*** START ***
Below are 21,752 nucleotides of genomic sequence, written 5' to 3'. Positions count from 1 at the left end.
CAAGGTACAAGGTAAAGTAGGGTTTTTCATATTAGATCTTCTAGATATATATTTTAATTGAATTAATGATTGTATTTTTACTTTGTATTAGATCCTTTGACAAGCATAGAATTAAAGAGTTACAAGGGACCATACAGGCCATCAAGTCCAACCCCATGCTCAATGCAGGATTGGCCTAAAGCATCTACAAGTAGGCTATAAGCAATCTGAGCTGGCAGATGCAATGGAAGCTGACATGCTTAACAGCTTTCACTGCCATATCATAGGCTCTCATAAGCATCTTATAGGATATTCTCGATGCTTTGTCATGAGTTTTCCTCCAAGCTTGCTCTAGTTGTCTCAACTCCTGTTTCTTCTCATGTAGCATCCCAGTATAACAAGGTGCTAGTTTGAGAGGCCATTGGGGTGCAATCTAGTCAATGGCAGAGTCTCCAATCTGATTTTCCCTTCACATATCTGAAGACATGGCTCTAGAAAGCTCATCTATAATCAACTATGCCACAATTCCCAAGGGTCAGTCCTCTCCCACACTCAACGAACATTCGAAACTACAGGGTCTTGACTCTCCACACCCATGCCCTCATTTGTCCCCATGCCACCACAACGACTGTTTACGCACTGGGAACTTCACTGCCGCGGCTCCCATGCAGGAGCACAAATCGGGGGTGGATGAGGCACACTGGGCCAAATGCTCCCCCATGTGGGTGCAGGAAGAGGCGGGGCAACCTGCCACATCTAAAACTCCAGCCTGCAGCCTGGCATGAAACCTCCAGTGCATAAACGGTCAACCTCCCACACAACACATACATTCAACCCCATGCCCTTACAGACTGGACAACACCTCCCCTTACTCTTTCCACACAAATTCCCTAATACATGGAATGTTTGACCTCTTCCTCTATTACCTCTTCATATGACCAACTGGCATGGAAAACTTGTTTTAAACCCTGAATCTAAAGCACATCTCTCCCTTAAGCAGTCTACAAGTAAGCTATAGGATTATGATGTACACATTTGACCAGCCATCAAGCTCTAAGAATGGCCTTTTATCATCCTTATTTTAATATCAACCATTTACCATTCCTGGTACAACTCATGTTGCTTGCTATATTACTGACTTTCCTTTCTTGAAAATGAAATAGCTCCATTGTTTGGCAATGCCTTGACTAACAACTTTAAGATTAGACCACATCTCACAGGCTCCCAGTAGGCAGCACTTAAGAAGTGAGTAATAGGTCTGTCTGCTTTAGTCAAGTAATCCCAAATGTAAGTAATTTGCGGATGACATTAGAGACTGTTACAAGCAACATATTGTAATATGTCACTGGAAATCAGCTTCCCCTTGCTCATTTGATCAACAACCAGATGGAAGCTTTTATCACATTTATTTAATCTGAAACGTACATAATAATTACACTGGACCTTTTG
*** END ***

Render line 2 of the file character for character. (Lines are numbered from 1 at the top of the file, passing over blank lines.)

CAAGGTACAAGGTAAAGTAGGGTTTTTCATATTAGATCTTCTAGATATATATTTTAATTGAATTAATGATTGTATTTTTACTTTGTATTAGATCCTTTGACAAGCATAGAATTAAAGAGTTACAAGGGACCATACAGGCCATCAAGTCCAACCCCATGCTCAATGCAGGATTGGCCTAAAGCATCTACAAGTAGGCTATAAGCAATCTGAGCTGGCAGATGCAATGGAAGCTGACATGCTTAACAGCTTTCACTGCCATATCATAGGCTCTCATAAGCATCTTATAGGATATTCTCGATGCTTTGTCATGAGTTTTCCTCCAAGCTTGCTCTAGTTGTCTCAACTCCTGTTTCTTCTCATGTAGCATCCCAGTATAACAAGGTGCTAGTTTGAGAGGCCATTGGGGTGCAATCTAGTCAATGGCAGAGTCTCCAATCTGATTTTCCCTTCACATATCTGAAGACATGGCTCTAGAAAGCTCATCTATAATCAACTATGCCACAATTCCCAAGGGTCAGTCCTCTCCCACACTCAACGAACATTCGAAACTACAGGGTCTTGACTCTCCACACCCATGCCCTCATTTGTCCCCATGCCACCACAACGACTGTTTACGCACTGGGAACTTCACTGCCGCGGCTCCCATGCAGGAGCACAAATCGGGGGTGGATGAGGCACACTGGGCCAAATGCTCCCCCATGTGGGTGCAGGAAGAGGCGGGGCAACCTGCCACATCTAAAACTCCAGCCTGCAGCCTGGCATGAAACCTCCAGTGCATAAACGGTCAACCTCCCACACAACACATACATTCAACCCCATGCCCTTACAGACTGGACAACACCTCCCCTTACTCTTTCCACACAAATTCCCTAATACATGGAATGTTTGACCTCTTCCTCTATTACCTCTTCATATGACCAACTGGCATGGAAAACTTGTTTTAAACCCTGAATCTAAAGCACATCTCTCCCTTAAGCAGTCTACAAGTAAGCTATAGGATTATGATGTACACATTTGACCAGCCATCAAGCTCTAAGAATGGCCTTTTATCATCCTTATTTTAATATCAACCATTTACCATTCCTGGTACAACTCATGTTGCTTGCTATATTACTGACTTTCCTTTCTTGAAAATGAAATAGCTCCATTGTTTGGCAATGCCTTGACTAACAACTTTAAGATTAGACCACATCTCACAGGCTCCCAGTAGGCAGCACTTAAGAAGTGAGTAATAGGTCTGTCTGCTTTAGTCAAGTAATCCCAAATGTAAGTAATTTGCGGATGACATTAGAGACTGTTACAAGCAACATATTGTAATATGTCACTGGAAATCAGCTTCCCCTTGCTCATTTGATCAACAACCAGATGGAAGCTTTTATCACATTTATTTAATCTGAAACGTACATAATAATTACACTGGACCTTTTG